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which it intervenes in an ongoing painterly dialectic about flatness. To be con-
cerned with the significance of the painting within the tradition of modern art is
not inappropriate, but rather is a characteristic response of an appreciator who has
entered the practice of art. From one artwork to the next, we consider the way in
which a new work may expand upon the dialectic or problematic present in ear-
lier works. Or, a later work may, for example, amplify the technical means at the
disposal of a given artform for the pursuit of its already established goals. So we
may view a film such as Griffith™s The Birth of a Nation as the perfection of primi-
tive film™s commitment to narration. Such an interest in The Birth of a Nation is
neither the viewpoint of an antiquarian, a filmmaker, or a film specialist. It is
ART INTERACTION 17
AND


rather the response of any film appreciator who has entered the practice of film
spectatorship.
Confronted with a new artwork, we may scrutinize it with an eye to isolating
the ways in which it expands upon an existing artworld dialectic, solves a problem
that vexed previous artists, seizes upon a hitherto unexpected possibility of the
tradition, or amplifies the formal means of an artform in terms of the artform™s
already established pursuits. But a new artwork may also stand to the tradition by
way of making a revolutionary break with the past.A new artwork may emphasize
possibilities not only present in, but actually repressed by, preceding styles; it may
introduce a new problematic; it may repudiate the forms or values of previous art.
When Tristan Tzara composed poems by randomly drawing snippets of words
from a hat, he was repudiating the Romantic poet™s valorization of expression, just
as the Romantic poet had repudiated earlier poets™ valorization of the representa-
tion of the external world in favor of a new emphasis on the internal, subjective
world.Tzara™s act wasn™t random; it made perfect sense in the ongoing dialogue of
art history. Concerned with the tradition at large, we as spectators review artworks
in order to detect the tensions or conflicts between artistic generations, styles, and
programs.We interpret stylistic choices and gambits as repudiations and gestures of
rejection by later artworks of earlier ones.This is often much like the interpreta-
tion of a hidden meaning; however, it requires attention outside the work to its art
historical context.The significance we identify is not so much one hidden in the
work as one that emerges when we consider the work against the backdrop of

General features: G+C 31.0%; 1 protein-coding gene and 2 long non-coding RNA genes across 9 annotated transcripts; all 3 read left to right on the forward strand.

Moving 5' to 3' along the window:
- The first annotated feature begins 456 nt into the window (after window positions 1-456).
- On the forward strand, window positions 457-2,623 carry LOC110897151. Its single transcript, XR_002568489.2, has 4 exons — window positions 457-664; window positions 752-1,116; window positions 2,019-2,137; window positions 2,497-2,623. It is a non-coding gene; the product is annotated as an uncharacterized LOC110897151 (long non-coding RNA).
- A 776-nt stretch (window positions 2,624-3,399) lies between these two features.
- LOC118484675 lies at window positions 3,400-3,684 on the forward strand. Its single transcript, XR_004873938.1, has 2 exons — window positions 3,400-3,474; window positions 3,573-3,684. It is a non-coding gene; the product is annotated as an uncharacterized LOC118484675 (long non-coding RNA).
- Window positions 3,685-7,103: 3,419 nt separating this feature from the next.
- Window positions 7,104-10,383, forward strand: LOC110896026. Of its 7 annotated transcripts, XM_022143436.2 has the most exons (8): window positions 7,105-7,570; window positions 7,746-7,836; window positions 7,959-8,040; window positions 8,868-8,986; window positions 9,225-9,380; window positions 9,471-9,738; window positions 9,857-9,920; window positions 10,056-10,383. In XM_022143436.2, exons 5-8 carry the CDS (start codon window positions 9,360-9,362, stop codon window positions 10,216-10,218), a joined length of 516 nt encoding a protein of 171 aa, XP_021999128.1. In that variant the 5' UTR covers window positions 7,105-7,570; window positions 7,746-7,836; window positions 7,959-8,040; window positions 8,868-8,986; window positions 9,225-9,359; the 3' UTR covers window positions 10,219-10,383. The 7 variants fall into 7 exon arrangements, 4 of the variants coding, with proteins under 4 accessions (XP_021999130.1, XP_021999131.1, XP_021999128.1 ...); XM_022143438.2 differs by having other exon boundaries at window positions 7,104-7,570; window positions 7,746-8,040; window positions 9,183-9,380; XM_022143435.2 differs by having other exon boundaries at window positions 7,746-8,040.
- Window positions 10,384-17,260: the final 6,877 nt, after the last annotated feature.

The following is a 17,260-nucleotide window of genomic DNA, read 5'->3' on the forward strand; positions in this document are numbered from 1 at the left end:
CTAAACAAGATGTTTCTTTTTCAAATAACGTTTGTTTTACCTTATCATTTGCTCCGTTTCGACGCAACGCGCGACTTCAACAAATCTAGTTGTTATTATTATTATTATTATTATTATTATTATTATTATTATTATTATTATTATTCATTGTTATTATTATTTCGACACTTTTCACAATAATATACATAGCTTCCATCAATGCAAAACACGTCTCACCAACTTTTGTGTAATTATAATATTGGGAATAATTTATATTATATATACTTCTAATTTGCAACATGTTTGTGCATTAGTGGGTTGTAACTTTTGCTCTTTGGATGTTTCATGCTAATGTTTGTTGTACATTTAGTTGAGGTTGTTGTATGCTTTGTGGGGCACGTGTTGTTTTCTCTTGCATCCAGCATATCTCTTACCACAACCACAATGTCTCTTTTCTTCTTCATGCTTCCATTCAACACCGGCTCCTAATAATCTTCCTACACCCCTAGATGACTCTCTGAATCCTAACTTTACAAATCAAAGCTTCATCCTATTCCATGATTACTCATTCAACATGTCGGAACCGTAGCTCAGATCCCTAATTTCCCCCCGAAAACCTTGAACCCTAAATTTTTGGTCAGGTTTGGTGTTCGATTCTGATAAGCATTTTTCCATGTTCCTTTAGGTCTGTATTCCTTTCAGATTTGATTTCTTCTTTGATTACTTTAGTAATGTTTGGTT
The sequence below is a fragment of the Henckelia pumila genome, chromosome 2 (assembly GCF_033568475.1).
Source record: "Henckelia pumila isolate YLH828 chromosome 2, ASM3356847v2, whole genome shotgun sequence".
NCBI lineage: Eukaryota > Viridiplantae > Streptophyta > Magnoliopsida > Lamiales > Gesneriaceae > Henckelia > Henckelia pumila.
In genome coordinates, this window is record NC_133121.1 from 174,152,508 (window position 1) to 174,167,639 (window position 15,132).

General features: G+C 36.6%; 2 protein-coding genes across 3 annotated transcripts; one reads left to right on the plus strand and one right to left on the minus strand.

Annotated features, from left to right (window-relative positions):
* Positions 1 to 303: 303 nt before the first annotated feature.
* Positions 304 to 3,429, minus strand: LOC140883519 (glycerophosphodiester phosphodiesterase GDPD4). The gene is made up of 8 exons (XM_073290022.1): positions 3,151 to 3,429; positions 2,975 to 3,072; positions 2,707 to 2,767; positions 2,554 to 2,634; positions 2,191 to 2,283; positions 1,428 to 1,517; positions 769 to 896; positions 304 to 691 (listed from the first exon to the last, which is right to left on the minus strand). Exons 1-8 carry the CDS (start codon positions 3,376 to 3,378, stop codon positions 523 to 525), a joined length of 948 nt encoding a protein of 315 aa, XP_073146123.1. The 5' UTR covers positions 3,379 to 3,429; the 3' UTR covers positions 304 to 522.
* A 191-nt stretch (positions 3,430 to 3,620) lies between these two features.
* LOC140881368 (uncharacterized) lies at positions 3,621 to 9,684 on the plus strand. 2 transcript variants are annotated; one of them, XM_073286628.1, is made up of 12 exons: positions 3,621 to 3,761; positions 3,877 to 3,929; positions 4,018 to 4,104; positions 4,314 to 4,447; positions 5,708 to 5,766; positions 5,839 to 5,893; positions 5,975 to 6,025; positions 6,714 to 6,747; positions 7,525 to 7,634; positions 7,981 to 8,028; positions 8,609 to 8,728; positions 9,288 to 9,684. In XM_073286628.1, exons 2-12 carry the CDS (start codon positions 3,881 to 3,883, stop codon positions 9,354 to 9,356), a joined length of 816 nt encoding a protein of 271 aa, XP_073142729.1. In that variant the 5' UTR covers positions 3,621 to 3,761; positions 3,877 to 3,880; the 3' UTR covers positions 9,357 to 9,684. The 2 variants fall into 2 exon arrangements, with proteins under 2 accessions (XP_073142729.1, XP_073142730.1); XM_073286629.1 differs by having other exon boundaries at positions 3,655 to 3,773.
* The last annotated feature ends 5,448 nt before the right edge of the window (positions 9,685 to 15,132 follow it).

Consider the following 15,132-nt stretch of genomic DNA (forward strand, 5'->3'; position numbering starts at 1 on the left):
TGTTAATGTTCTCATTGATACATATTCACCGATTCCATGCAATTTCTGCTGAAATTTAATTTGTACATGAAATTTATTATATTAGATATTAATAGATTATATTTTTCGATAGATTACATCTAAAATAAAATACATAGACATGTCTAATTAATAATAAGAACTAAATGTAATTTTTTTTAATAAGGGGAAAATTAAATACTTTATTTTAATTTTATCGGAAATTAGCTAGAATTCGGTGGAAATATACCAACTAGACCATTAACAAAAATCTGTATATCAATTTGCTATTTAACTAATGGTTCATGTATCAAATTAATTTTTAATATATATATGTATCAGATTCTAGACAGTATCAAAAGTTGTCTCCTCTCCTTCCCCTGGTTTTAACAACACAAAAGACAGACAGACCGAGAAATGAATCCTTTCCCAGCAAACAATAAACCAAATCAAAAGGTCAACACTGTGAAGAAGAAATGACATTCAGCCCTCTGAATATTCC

contesting styles and movements. Call it the dramatic meaning of the artwork. But
as participants in a tradition, we are legitimately interested in its historical devel-
opment and especially in its dramatic unfolding. Recognizing the dramatic signif-
icance of an artwork as it plays the role of antagonist or protagonist on the stage
of art history is not incidental to our interest in art but is an essential element of
immersing ourselves in the tradition. Following the conflicts and tensions within
the development of art history is as central a component of the practice of art
spectatorship as is having aesthetic experiences.
The “other directed,” as opposed to the “object directed,” interpretive play we
characteristically mobilize when interacting with art takes other appropriate
forms than those of detecting stylistic amplifications and repudiations. For exam-
ple, we may wish to contemplate lines of influence or consider changes of direc-
tion in the careers of major artists. These concerns as well are grounded in our
interests, as participants, in an evolving tradition. However, rather than dwell on
these, I would rather turn to a proposal of the way in which the detection of a
repudiation “ insofar as it is an important and characteristic interpretive response
to art “ can enable us to short-circuit the dismissal, by aesthetic theorists of art, of
such works as Duchamp™s Fountain.
Let us grant that Duchamp™s Fountain does not afford an occasion for aesthetic
experiences or aesthetic perceptions as those are typically and narrowly con-
strued. Nevertheless, it does propose a rich forum for interpretive play. Its place-
ment in a certain artworld context was designed to be infuriating, on the one
18 BEYOND AESTHETICS

hand, and enigmatic and puzzling on the other. Confronted by Fountain, or by
reports about its placement in a gallery, one asks what it means to put such an
object on display at an art exhibition.What is the significance of the object in its
particular social setting? And, of course, if we contemplate Fountain against the
backdrop of art history, we come to realize that it is being used to symbolize a
wealth of concerns.We see it to be a contemptuous repudiation of that aspect of
fine art that emphasizes craftsmanship in favor of a reemphasis of the importance
of ideas to fine art. One might also gloss it as a gesture that reveals the importance
of the nominating process, which George Dickie analyzed, of the institution of
the artworld.And so on.
Now my point against aesthetic theorists of art is that even if Fountain does
not promote an aesthetic interaction, it does promote an interpretive interaction.
Moreover, an interpretive interaction, including one of identifying the dialectical
significance of a work in the evolution of art history, is as appropriate and as char-
acteristic a response to art as an aesthetic response.Thus, since Fountain encourages
an appropriate and characteristic art response, we have an important reason to
consider it to be a work of art even if it promotes no aesthetic experience.
Aesthetic theorists hold that something is art if it has been designed to func-
tion in such a way as to bring about certain appropriate responses to art. This
seems to be a reasonable strategy. However, such theorists countenance only aes-
thetic responses as appropriate.Yet there are other characteristic and appropriate
responses to art.And if an object supports such responses to an appreciable degree,
then I think that gives us reason to call the object art.
One objection to my reclamation of Fountain might be that my model of the
standard artgoer is unacceptable. It might be said that someone involved in trying to
decipher the moves and countermoves of artists within the historically constituted
arena of the artworld is not the standard spectator but a specialist or an art historian.